Assembly Election 2017: Geographic proximity influences voting behaviour reveal poll data of last three elections
Firstpost and Sharath Tadepalli did some number crunching of our own, analysing the poll data in the five states of Goa, Punjab, Uttarakhand, Manipur and Uttar Pradesh starting from the 2002 state Assembly elections.
The Assembly Elections in the five states of — Goa, Punjab, Uttarakhand, Manipur and Uttar Pradesh — are nearing their conclusion with the final results just a couple of days away. As the results on the counting day of 11 March will sieve out the winners from the vanquished, it would also simultaneously give an idea on voter preferences that would in all likelihood dominate the trend in the run up to the 2019 General Elections to Lok Sabha.
As exciting as the exit polls that are going to be unveiled on Thursday are, there's much that can be determined from the voting choices people made in the past elections. We at Firstpost did some number crunching of our own, analysing the poll data from 2002, 2007 and 2012 Assembly elections in Goa, Punjab, Uttarakhand, Manipur and Uttar Pradesh. We studied and analysed victory margins and seats won by different parties in the five states to get an idea of how they voted and realised that Assembly constituencies which are geographically proximate tend to copy each other’s behaviour in so far as voting is concerned.
We studied and analysed winning margins from the preceding three Assembly elections in the five states and categorised them into four buckets with 1 being the high margin of victory and 4 being the lowest margin of victory.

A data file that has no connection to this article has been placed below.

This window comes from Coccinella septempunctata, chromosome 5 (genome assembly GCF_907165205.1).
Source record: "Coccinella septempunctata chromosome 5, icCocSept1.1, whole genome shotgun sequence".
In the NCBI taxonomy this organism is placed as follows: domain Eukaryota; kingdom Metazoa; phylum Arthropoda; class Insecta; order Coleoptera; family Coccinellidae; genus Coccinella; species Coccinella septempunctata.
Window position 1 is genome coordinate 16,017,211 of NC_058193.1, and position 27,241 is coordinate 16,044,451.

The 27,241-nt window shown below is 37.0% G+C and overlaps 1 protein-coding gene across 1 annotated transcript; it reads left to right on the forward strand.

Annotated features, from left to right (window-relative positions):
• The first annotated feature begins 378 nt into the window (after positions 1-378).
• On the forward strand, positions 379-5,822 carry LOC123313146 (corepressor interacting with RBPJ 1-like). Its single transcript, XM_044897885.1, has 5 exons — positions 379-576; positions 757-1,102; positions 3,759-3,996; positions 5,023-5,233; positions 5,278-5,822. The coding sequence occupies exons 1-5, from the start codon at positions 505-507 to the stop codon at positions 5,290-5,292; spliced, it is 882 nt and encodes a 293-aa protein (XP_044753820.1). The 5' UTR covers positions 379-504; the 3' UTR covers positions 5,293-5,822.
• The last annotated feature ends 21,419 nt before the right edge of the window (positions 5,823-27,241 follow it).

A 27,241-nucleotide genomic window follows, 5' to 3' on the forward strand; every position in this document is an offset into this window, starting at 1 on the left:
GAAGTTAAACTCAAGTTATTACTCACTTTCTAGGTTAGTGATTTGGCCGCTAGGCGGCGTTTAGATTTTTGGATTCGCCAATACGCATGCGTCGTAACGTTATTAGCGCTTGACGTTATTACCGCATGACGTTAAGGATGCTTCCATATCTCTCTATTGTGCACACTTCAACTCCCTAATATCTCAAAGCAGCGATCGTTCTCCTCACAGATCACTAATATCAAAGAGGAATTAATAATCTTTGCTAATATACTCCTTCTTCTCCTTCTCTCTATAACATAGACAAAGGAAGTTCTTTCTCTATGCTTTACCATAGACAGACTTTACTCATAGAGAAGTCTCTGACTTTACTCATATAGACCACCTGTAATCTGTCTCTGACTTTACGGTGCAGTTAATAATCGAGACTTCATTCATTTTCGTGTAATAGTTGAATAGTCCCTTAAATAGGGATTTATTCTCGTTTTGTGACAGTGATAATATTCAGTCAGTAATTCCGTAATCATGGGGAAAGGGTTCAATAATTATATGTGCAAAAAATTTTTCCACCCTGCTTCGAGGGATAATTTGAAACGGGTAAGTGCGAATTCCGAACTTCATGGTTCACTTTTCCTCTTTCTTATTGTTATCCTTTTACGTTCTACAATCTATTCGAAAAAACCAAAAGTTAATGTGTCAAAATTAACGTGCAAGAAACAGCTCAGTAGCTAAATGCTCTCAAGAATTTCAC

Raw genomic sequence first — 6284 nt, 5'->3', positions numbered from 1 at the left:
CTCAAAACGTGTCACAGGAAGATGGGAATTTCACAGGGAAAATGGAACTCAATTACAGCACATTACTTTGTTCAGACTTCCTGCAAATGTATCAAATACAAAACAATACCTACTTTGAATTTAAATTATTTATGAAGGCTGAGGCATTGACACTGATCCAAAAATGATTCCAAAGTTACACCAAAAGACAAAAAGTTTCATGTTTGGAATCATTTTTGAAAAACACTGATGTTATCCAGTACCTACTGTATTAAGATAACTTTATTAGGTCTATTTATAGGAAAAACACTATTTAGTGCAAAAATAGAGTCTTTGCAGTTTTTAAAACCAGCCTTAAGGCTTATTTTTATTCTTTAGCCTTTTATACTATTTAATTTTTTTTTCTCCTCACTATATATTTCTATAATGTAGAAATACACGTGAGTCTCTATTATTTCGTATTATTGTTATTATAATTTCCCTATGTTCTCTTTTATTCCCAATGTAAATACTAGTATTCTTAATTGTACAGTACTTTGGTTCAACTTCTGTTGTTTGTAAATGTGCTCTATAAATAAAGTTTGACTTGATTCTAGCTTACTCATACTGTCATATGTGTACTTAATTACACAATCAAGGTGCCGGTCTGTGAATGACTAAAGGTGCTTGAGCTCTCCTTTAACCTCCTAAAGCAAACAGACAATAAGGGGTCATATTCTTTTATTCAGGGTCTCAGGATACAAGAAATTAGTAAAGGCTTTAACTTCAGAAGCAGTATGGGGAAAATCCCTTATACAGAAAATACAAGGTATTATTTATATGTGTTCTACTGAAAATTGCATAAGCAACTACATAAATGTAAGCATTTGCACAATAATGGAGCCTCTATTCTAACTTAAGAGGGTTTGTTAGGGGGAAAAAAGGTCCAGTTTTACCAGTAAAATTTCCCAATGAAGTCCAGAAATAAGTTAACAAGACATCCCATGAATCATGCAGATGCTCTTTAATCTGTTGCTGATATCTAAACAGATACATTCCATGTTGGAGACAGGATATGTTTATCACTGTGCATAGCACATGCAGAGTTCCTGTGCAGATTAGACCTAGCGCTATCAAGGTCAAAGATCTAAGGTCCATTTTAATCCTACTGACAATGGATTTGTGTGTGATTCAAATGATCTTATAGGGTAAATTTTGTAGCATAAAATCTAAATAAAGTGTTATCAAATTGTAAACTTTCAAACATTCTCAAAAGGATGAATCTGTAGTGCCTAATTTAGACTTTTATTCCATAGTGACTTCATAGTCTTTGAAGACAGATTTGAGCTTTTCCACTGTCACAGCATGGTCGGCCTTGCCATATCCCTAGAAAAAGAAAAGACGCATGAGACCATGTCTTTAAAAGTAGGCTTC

Based on the outcome of the previous three elections, we also calculated average victory margin. The lower the average victory margin, the tighter is the election in that particular constituency. We identified the constituencies where it happened, and grouped constituencies with similar average victory margins in the same colour. Geographically proximate (need not be geographically connected) constituencies form a cluster.
A probability was assigned in the next election based on the average victory margin. These probabilities are party-specific and not individual specific. Using the above method we came to a conclusion that the probability of winning the next election is higher for a party in higher victory margins and vice versa. The above data gives an interesting insight into how voters tend to vote. We realised that voters tend to vote decisively or almost equally. And, if they are geographically proximate (need not be geographically connected), they also tend to copy each other's behaviour. What this means is constituencies are likely to behave similarly within a cluster. We also realised that the chances of them changing their behaviour are high if victory margin is high.
NOTE: Select from visible layers to access maps.
Punjab: Past results and voting clusters
Punjab: Victory Margins
Goa: Past results and voting clusters
Goa: Victory Margins
Uttar Pradesh: Past results and voting clusters
Uttar Pradesh: Victory Margins
Uttararkhand: Past results and voting clusters
Uttararakhand: Victory Margins
Manipur: Past results and voting clusters
The engineer-innovator, who gained national fame after inspiring the lead character in the Bollywood movie 3 Idiots, is demanding an extension of the Constitution’s Sixth Schedule for Ladakh and environmental protection from ‘unchecked industrial and commercial expansion’
While India is broadly in favour of globalisation and free trade, the Modi government has placed the national self-interest stage centre in the mix. It wants reciprocity and mutual advantage, or it tends to lean towards Aatmanirbharta
In response to a Twitter user's appreciation post for Gandhi, Agnihotri wrote, "I like the ease with which he wears warm jackets indoors and goes without jacket outdoors. Also, ease with which he drinks chai outdoors and 5 course meal indoors. Easy drama. Easy followers. Good one."